Overtone Acoustics is your source for high-quality sound absorption panels that blend function with personalized style. No matter the indoor setting in which they are applied, our custom acoustic solutions provides unrivaled clarity while still maintaining an organic, “live” ambiance. We offer bass traps, diffusers, acoustic wall panels, and full-on room kits that come ready to hang and are made with high-grade materials. Simply put, once your room gets Overtone’s acoustic treatment, you’ll hear sounds the way they were meant to be heard — with clarity that’s unmatched in the industry.
Sound Absorption And Soundproofing
As much as we enjoy describing the merits of our acoustic treatment services and products, we have a promised blog topic to get to! Today’s post, as the title no doubt gave away, concerns the difference between soundproofing and sound absorption. Sometimes, these terms are wrongly used interchangeably — even by folks in the industry.
That’s why we feel compelled to explain the key differences between the concepts before we explain how we fit into the picture here at Overtone Acoustics. Let’s get going!
What Is Soundproofing?
There are many kinds of acoustical problems, just like there are many ways of solving various acoustical problems. Soundproofing a room refers to keeping sound from traveling between walls. Now, soundproofing a room might involve keeping noise confined to a certain room or it might be intended to keep sound out. Either way, soundproofing must be done during the construction of a building or room because most soundproofing materials are found inside a partition, such as a ceiling or wall.
To make sure that a room or building is sufficiently resistant to the passage of sound, industry professionals use Sound Transmission Class, or STC, to ensure the effectiveness of soundproofing efforts. STC ratings measure the degree to which a wall will block noise from getting to the next room, and the higher the rating, the better that material is at reducing the sound transmission of the most common frequencies.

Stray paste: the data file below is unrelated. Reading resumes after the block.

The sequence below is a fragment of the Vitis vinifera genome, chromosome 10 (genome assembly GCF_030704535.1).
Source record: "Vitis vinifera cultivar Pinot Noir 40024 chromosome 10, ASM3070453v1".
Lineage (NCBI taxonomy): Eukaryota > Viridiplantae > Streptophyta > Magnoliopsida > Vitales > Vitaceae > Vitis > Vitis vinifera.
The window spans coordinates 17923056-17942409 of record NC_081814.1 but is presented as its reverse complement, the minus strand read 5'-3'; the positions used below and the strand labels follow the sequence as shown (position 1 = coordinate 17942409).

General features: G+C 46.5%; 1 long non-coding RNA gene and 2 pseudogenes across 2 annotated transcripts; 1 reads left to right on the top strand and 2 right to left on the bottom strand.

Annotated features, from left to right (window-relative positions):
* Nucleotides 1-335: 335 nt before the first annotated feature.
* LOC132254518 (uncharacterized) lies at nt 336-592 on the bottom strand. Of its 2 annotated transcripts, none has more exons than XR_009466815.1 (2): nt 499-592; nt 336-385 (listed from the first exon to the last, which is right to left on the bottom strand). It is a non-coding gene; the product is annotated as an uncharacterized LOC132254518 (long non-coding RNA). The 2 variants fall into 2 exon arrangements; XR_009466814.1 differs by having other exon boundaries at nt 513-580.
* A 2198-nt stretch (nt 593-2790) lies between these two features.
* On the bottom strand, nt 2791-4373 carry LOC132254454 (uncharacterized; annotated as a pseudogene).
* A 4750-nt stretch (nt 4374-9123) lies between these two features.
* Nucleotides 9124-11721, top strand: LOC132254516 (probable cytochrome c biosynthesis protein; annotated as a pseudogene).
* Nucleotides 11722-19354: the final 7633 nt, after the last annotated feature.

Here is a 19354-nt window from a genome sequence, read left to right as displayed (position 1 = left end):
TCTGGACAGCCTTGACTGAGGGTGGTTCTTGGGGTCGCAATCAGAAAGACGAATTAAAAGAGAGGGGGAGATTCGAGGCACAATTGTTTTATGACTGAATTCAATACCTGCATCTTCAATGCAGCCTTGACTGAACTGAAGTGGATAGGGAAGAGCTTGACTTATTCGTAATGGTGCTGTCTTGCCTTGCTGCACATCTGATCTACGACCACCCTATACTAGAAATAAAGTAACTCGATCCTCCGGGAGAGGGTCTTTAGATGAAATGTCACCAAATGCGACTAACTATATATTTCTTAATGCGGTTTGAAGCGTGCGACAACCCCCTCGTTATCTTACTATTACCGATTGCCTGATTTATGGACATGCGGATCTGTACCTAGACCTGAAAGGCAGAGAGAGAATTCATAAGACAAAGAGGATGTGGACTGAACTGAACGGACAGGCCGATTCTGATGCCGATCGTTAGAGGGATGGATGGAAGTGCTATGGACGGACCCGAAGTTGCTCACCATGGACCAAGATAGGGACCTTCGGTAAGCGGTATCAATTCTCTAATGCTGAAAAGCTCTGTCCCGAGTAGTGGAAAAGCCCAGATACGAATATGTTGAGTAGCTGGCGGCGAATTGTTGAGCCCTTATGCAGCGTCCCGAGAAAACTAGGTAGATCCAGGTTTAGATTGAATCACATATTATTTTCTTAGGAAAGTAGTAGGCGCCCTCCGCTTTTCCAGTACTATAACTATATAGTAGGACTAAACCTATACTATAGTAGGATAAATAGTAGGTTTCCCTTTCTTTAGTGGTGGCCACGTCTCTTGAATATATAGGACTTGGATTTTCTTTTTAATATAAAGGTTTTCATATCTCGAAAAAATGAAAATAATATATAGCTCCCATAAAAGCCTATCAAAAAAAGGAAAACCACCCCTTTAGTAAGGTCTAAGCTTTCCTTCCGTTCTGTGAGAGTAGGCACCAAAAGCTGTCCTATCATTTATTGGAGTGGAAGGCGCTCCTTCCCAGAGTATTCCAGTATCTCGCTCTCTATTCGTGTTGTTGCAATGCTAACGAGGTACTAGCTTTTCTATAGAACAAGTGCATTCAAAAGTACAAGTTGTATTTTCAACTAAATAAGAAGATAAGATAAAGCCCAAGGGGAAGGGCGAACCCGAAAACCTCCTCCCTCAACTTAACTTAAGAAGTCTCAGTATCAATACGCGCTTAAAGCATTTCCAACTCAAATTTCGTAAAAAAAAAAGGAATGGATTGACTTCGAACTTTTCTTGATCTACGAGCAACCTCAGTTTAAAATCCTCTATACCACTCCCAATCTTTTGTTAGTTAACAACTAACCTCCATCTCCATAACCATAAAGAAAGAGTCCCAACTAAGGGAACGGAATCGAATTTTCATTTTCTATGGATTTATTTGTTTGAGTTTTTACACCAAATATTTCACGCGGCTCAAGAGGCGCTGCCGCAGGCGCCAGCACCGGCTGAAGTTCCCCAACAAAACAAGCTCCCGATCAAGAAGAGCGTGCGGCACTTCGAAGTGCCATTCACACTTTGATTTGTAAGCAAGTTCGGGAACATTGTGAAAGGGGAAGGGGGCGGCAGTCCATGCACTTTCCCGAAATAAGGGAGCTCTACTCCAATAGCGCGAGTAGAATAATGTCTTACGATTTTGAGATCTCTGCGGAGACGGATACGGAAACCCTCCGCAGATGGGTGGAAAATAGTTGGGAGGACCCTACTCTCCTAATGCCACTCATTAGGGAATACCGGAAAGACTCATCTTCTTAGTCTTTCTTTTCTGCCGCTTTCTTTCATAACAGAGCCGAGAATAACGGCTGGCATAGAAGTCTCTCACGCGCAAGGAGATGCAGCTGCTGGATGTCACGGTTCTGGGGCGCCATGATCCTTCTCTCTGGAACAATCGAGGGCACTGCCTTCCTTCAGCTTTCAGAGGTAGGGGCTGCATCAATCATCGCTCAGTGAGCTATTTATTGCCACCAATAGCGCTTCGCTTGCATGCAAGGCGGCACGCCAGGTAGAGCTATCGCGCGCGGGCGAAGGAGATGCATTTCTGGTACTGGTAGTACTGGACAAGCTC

What Is Sound Absorption?
Our sound absorption company is unsurprisingly rooted acoustic wall panels which absorb reverberations and flutter echoes. Sound absorption concerns reducing superfluous noise within a given setting. When a room is described as being overly “live,” it refers to an excess of reverb in that room due to a surplus of hard, reflective surfaces. While soundproofing efforts must be undertaken during the construction of a building/room, administering sound absorption can happen in rooms that have already been built. Overtone Acoustics provides sound absorption panels, such as acoustic wall panels and bass traps, that absorb extra sound to provide clarity and balance to a given room.
Live Vs. Dead Rooms
When you are acoustically treating a room, It’s imperative to strike a balance between an overly “dead” and “live” room. The former refers to rooms that have too many reflective surfaces (such as concrete, hardwood flooring, or glass windows) and the sonics of the room can best be described as “muddy.” An overly dead room, in contrast, refers to rooms in which the opposite extreme has taken effect. There are too many sound absorbing surfaces (thick carpeting, drapes, and other upholstery) which creates a flat sonic experience for the listener. When performing acoustic treatment services, the trick is to find the right balance of sound absorption to allow for natural ambiance while still making sure that clarity is achieved.
Find A Balance
Different rooms have different functions, so there’s no exact rule that can be used for each project, but general principles can be followed nevertheless. Typically, you’ll want to treat around 20-30% of a room’s total surface area. In our experience at Overtone Acoustics, we deal with overly live rooms. We offer acoustic solutions for rooms of all sizes and functions, for both private and commercial purposes. No matter what your room requires, the key is to find a rich balance of sound across the spectrum of frequencies. For more information about soundproofing vs. sound absorption, check out our dedicated resource.